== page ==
If the league games in the Women’s T20 Challenge are anything to go by, the MCA stadium will be in for a cracker of a final between Supernovas and Velocity in Pune on Saturday.
Besides tying up a strong case for a full-fledged Women’s Indian Premier League from next year, the final might also serve as an audition for the Birmingham Commonwealth Games.
It is certainly something that is working on Supernovas skipper Harmanpreet Kaur’s mind.
“These matches are important for me to carry my form to whatever tournament. Whatever matches we have, I want to contribute and be in a good frame of mind ahead of Commonwealth Games 2022,” she said ahead of the summit clash.
Kaur’s purple patch has been crucial for Supernovas, which is not as balanced as it would have liked to be with the bat, despite having Deandra Dottin, Harleen Deol, Sune Luus and Pooja Vastrakar in the lineup.
Dottin and Priya Punia provided a good start for the side against Trailblazers but failed to get going against Velocity. In both cases, the rescue act fell on Kaur’s shoulders. With 37(29) in the first game and 71(51) in the second, she is crucial to Supernovas fortunes in the final.
Dottin finds herself up against Kiran Navgire who, on batting debut, scored the fastest fifty in the tournament’s history on Thursday. “Mujhe dot balls pasand nahin hai (I don’t like dot balls),” is a line often used anytime she faces a camera to explain her approach.
“This is the first time I have seen (Navgire) play. We have tried some things at the net today while planning for her. Her innings (against Trailblazers) was very impactful, and everyone enjoyed it. The first ball she faced (which she hit for a six) showed what kind of a player she is. It was great to see someone from India hitting the ball into the stands,” Kaur said.
Her explosive powers seem much like Dottin’s; both batters barely need to strain an extra muscle to clear the sight screen. Supernovas will bank on her to steady their start and play a long innings.
Harmanpreet placed much importance on her bowling arsenal, but Alana King and Sophie Ecclestone have not been as menacing to take on. Part of it might have got to do with the wicket, with its generous green patches proving hassle-free for batters. Then again, if the nature of the pitch is changed, teams will need to adapt accordingly.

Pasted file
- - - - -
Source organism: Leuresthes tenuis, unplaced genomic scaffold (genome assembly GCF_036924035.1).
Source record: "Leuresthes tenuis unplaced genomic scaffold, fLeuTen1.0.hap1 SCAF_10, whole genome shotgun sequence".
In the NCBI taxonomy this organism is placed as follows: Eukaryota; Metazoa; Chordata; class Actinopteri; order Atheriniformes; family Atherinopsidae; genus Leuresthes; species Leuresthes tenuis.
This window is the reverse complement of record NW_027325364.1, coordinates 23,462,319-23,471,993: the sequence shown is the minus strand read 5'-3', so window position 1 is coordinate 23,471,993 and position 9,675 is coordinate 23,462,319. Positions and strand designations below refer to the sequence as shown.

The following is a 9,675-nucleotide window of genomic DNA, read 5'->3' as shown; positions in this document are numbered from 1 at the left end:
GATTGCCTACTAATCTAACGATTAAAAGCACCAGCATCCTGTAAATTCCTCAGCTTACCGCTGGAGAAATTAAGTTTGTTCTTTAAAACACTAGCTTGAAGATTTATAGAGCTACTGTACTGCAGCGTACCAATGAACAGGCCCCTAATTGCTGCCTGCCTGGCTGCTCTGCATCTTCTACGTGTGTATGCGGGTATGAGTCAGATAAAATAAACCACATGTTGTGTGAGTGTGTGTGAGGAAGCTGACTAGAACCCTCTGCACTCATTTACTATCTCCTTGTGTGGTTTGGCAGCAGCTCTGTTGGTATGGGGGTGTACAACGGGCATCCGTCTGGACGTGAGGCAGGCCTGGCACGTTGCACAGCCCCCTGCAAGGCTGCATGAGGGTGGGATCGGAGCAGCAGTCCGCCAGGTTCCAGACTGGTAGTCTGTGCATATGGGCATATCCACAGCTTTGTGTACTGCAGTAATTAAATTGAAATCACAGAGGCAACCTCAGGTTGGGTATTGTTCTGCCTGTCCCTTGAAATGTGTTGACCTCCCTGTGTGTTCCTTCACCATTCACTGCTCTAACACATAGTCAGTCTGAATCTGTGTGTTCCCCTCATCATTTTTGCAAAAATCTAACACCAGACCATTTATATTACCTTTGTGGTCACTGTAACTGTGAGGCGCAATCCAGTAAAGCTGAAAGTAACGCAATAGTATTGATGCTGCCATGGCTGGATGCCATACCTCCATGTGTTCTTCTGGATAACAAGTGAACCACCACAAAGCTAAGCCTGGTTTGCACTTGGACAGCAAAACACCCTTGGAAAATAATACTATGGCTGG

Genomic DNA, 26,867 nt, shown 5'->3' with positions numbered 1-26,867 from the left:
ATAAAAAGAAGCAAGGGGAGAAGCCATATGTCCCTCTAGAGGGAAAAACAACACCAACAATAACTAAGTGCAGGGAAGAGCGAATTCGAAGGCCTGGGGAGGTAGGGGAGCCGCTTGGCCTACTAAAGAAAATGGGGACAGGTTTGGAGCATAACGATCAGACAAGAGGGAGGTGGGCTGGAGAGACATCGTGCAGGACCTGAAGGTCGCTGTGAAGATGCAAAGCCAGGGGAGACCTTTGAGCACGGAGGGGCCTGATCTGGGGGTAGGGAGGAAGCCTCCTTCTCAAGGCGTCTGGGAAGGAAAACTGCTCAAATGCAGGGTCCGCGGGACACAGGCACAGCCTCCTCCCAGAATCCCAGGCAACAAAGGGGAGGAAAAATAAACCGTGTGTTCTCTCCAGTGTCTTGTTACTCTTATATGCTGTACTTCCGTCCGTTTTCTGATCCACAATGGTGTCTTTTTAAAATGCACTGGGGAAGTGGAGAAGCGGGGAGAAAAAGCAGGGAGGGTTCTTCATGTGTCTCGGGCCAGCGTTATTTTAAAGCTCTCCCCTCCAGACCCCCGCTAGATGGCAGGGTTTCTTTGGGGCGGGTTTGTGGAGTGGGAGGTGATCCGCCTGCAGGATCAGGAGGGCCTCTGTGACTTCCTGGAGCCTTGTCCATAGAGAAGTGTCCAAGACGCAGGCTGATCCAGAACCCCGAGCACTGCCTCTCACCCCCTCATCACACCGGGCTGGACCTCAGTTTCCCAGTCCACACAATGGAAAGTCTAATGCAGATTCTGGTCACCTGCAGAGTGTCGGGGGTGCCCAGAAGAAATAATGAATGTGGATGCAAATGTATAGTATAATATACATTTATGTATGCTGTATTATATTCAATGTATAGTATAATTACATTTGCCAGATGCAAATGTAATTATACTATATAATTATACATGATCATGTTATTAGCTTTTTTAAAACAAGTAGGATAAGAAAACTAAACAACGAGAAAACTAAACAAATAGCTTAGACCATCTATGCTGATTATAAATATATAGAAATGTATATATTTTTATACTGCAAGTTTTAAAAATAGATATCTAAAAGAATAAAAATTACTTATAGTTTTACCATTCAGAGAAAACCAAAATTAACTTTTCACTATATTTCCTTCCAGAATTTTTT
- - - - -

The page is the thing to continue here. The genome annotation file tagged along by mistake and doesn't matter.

Vastrakar becomes important in this equation. Her feisty run-up and consistent lines against batters like Navgire will be interesting to watch.
For Velocity, fielding was a concern against Trailblazers, with four dropped catches allowing a 113-run partnership take shape between S Meghana and Jemimah Rodrigues.
Skipper Deepti Sharma has backed up Kate Cross with the new ball to some success and intends to continue.
“I have been bowling with the new ball in domestic and international cricket and I am used to it now. If you can control the new ball, you can bowl with the old ball as well,” Sharma said.
Velocity is bidding for its maiden WT20C title, the only team among the three to not win a title yet, and its captain seems confident of going all the way.
“We have the team to win the trophy given the way we have been playing from the first game with all the players doing their roles. Moreover, we have been enjoying the game,” she added, evident in the Bollywood-inspired celebration.
For exports from the domestic leagues and fringe players like Harleen Deol, the final could be their best chance to hog the limelight and hopefully grab the selectors attention.
Supernovas: Harmanpreet Kaur (c), Taniya Bhatia, Alana King, Ayushi Soni, Chandu V, Deandra Dottin, Harleen Deol, Meghna Singh, Monica Patel, Muskan Malik, Pooja Vastrakar, Priya Punia, Rashi Kanojia, Sophie Ecclestone, Sune Luus, Mansi Joshi.
Velocity: Deepti Sharma (C), Sneh Rana, Shafali Verma, Ayabonga Khaka, Kiran Navgire, Kate Cross, Keerthi James, Laura Wolvaardt, Maya Sonawane, Natthakan Chantham, Radha Yadav, Aarti Kedar, Shivali Shinde, Simran Bahadur, Yastika Bhatia, Pranavi Chandra